While the consumption of moderate amounts of added sugars is not detrimental to health, an excessive intake can increase the risk of obesity, and therefore, diabetes.
Source

Grape nutrition infographic

Grape nutrition infographic
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Mineral coverage chart

Calcium Iron Magnesium Phosphorus Potassium Sodium Zinc Copper Manganese Selenium Choline 5% 11% 4% 5% 17% 1% 2% 14% 94% 1% 4%
Calcium: 14 mg of 1,000 mg 1%
Iron: 0.29 mg of 8 mg 4%
Magnesium: 5 mg of 420 mg 1%
Phosphorus: 10 mg of 700 mg 1%
Potassium: 191 mg of 3,400 mg 6%
Sodium: 2 mg of 2,300 mg 0%
Zinc: 0.04 mg of 11 mg 0%
Copper: 0.04 mg of 1 mg 4%
Manganese: 0.718 mg of 2 mg 31%
Selenium: 0.1 µg of 55 µg 0%
Choline: 5.6 mg of 550 mg 1%

Mineral chart - relative view

Manganese
0.718 mg
TOP 34%
Potassium
191 mg
TOP 61%
Calcium
14 mg
TOP 66%
Copper
0.04 mg
TOP 85%
Iron
0.29 mg
TOP 85%
Choline
5.6 mg
TOP 91%
Magnesium
5 mg
TOP 92%
Phosphorus
10 mg
TOP 93%
Zinc
0.04 mg
TOP 95%
Selenium
0.1 µg
TOP 96%
Sodium
2 mg
TOP 96%

Vitamin coverage chart

Vitamin A Vitamin E Vitamin D Vitamin C Vitamin B1 Vitamin B2 Vitamin B3 Vitamin B5 Vitamin B6 Folate Vitamin B12 Vitamin K 6% 4% 0% 14% 24% 14% 6% 2% 26% 3% 0% 37%
Vitamin A: 100 IU of 5,000 IU 2%
Vitamin E : 0.19 mg of 15 mg 1%
Vitamin D: 0 µg of 10 µg 0%
Vitamin C: 4 mg of 90 mg 4%
Vitamin B1: 0.092 mg of 1 mg 8%
Vitamin B2: 0.057 mg of 1 mg 4%
Vitamin B3: 0.3 mg of 16 mg 2%
Vitamin B5: 0.024 mg of 5 mg 0%
Vitamin B6: 0.11 mg of 1 mg 8%
Folate: 4 µg of 400 µg 1%
Vitamin B12: 0 µg of 2 µg 0%
Vitamin K: 14.6 µg of 120 µg 12%

Vitamin chart - relative view

Vitamin C
4 mg
TOP 31%
Vitamin A
100 IU
TOP 42%
Vitamin K
14.6 µg
TOP 48%
Vitamin B1
0.092 mg
TOP 51%
Vitamin B6
0.11 mg
TOP 62%
Vitamin E
0.19 mg
TOP 77%
Vitamin B2
0.057 mg
TOP 79%
Folate
4 µg
TOP 83%
Vitamin B3
0.3 mg
TOP 84%
Vitamin B5
0.024 mg
TOP 95%
Vitamin B12
0 µg
TOP 100%
Vitamin D
0 µg
TOP 100%

Protein quality breakdown

Tryptophan Threonine Isoleucine Leucine Lysine Methionine Phenylalanine Valine Histidine 4% 5% 2% 2% 2% 6% 3% 3% 10%
Tryptophan: 3 mg of 280 mg 1%
Threonine: 17 mg of 1,050 mg 2%
Isoleucine: 5 mg of 1,400 mg 0%
Leucine: 13 mg of 2,730 mg 0%
Lysine: 14 mg of 2,100 mg 1%
Methionine: 21 mg of 1,050 mg 2%
Phenylalanine: 13 mg of 1,750 mg 1%
Valine: 17 mg of 1,820 mg 1%
Histidine: 23 mg of 700 mg 3%

Fat type information

0.114% 0.014% 0.102%
Saturated Fat: 0.114 g
Monounsaturated Fat: 0.014 g
Polyunsaturated fat: 0.102 g

Fiber content ratio for Grape

16.25% 0.9%
Sugar: 16.25 g
Fiber: 0.9 g
Other: 0 g

All nutrients for Grape per 100g

Nutrient DV% In TOP % of foods Value Comparison
Protein 2% 89% 0.63g 4.5 times less than Broccoli
Fats 1% 83% 0.35g 95.2 times less than Cheese
Carbs 6% 38% 17.15g 1.6 times less than Rice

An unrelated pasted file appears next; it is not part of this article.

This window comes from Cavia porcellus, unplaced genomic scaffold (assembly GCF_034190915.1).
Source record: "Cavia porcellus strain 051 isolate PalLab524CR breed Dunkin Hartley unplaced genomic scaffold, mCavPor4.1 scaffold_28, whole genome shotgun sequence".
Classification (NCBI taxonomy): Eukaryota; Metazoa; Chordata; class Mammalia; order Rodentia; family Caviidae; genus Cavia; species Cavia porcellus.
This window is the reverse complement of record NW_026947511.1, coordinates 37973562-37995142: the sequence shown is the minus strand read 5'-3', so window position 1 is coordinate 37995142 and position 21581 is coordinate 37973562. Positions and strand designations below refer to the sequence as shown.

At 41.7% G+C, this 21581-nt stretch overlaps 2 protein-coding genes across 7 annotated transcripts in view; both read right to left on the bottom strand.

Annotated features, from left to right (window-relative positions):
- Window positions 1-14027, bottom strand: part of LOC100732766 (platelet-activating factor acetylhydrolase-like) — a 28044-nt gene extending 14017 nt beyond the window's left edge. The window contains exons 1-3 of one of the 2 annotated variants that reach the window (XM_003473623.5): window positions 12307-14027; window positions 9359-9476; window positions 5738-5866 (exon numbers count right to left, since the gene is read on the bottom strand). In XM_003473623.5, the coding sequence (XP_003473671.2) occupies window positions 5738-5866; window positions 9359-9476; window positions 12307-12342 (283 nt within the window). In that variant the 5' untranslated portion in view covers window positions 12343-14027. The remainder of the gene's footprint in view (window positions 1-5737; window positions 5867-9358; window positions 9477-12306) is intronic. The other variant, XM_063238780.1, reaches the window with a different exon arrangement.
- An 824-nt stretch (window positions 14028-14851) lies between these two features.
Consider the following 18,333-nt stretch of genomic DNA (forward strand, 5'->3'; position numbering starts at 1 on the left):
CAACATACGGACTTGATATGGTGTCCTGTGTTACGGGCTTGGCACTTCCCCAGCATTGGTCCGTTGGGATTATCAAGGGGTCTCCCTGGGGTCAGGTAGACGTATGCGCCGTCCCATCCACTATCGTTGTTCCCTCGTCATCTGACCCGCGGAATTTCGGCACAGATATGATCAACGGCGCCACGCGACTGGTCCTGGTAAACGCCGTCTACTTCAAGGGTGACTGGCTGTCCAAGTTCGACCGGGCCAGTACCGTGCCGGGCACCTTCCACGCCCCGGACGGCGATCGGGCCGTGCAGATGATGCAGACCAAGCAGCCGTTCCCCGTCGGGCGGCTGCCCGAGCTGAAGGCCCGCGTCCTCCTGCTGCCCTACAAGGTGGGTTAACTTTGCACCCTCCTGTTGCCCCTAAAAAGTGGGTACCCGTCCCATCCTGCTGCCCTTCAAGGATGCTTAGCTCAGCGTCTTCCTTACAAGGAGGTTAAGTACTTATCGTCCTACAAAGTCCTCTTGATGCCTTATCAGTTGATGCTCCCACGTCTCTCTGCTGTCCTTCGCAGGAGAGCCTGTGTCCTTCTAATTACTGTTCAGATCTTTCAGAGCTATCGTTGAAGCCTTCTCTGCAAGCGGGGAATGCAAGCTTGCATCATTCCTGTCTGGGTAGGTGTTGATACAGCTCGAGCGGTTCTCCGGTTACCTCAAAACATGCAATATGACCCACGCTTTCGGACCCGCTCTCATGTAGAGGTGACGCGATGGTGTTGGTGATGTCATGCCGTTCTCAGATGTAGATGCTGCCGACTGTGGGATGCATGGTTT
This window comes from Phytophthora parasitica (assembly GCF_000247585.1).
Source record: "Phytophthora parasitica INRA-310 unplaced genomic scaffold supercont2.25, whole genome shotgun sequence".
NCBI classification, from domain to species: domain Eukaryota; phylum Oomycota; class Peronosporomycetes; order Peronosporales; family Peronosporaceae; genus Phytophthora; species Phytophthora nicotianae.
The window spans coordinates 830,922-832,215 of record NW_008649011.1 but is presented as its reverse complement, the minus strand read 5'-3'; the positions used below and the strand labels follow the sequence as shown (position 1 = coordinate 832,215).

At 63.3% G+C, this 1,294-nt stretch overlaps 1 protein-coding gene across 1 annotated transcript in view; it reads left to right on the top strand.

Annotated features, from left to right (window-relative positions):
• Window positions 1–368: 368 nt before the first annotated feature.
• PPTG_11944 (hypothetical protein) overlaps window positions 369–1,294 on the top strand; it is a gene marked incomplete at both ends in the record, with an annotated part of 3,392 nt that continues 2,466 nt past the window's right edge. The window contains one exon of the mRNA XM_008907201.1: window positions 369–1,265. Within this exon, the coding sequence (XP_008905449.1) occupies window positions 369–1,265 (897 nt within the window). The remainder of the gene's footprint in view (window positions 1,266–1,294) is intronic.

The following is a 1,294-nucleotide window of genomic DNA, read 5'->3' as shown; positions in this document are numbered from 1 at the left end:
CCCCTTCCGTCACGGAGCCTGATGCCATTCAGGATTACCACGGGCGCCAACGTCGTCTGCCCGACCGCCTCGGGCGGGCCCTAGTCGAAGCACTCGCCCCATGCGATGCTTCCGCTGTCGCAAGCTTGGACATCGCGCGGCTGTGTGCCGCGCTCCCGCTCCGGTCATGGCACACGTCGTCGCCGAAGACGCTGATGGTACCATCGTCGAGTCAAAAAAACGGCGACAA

Calories 3% 81% 67kcal 1.4 times more than Orange
Sugar 0% 34% 16.25g 1.8 times more than Coca-Cola
Fiber 4% 51% 0.9g 2.7 times less than Orange
Calcium 1% 66% 14mg 8.9 times less than Milk
Iron 4% 85% 0.29mg 9 times less than Beef
Magnesium 1% 92% 5mg 28 times less than Almond
Phosphorus 1% 93% 10mg 18.2 times less than Chicken meat
Potassium 6% 61% 191mg 1.3 times more than Cucumber
Sodium 0% 96% 2mg 245 times less than White Bread
Zinc 0% 95% 0.04mg 157.8 times less than Beef
Copper 4% 85% 0.04mg 3.6 times less than Shiitake
Vitamin E 1% 77% 0.19mg 7.7 times less than Kiwifruit
Vitamin D 0% 100% 0µg N/A
Vitamin C 4% 31% 4mg 13.3 times less than Lemon
Vitamin B1 8% 51% 0.09mg 2.9 times less than Pea
Vitamin B2 4% 79% 0.06mg 2.3 times less than Avocado
Vitamin B3 2% 84% 0.3mg 31.9 times less than Turkey meat
Vitamin B5 0% 95% 0.02mg 47.1 times less than Sunflower seed
Vitamin B6 8% 62% 0.11mg 1.1 times less than Oat
Folate 1% 83% 4µg 15.3 times less than Brussels sprout
Vitamin B12 0% 100% 0µg N/A
Vitamin K 12% 48% 14.6µg 7 times less than Broccoli
Tryptophan 0% 98% 0mg 101.7 times less than Chicken meat
Threonine 0% 97% 0.02mg 42.4 times less than Beef
Isoleucine 0% 99% 0.01mg 182.8 times less than Salmon
Leucine 0% 98% 0.01mg 187 times less than Tuna
Lysine 0% 98% 0.01mg 32.3 times less than Tofu
Methionine 0% 93% 0.02mg 4.6 times less than Quinoa
Phenylalanine 0% 98% 0.01mg 51.4 times less than Egg
Valine 0% 98% 0.02mg 119.4 times less than Soybean
Histidine 0% 94% 0.02mg 32.6 times less than Turkey meat
Cholesterol 0% 100% 0mg N/A
Trans Fat 0% 100% 0g N/A
Saturated Fat 1% 81% 0.11g 51.7 times less than Beef
Monounsaturated Fat 0% 91% 0.01g 699.9 times less than Avocado
Polyunsaturated fat 0% 85% 0.1g 462.5 times less than Walnut

References

The source of all the nutrient values on the page (excluding the main article and glycemic index text the sources for which are presented separately if present) is the USDA's FoodCentral. The exact link to the food presented on this page can be found below.

  1. https://fdc.nal.usda.gov/fdc-app.html#/food-details/174682/nutrients

Data provided by FoodStruct.com should be considered and used as information only. Please consult your physician before beginning any diet.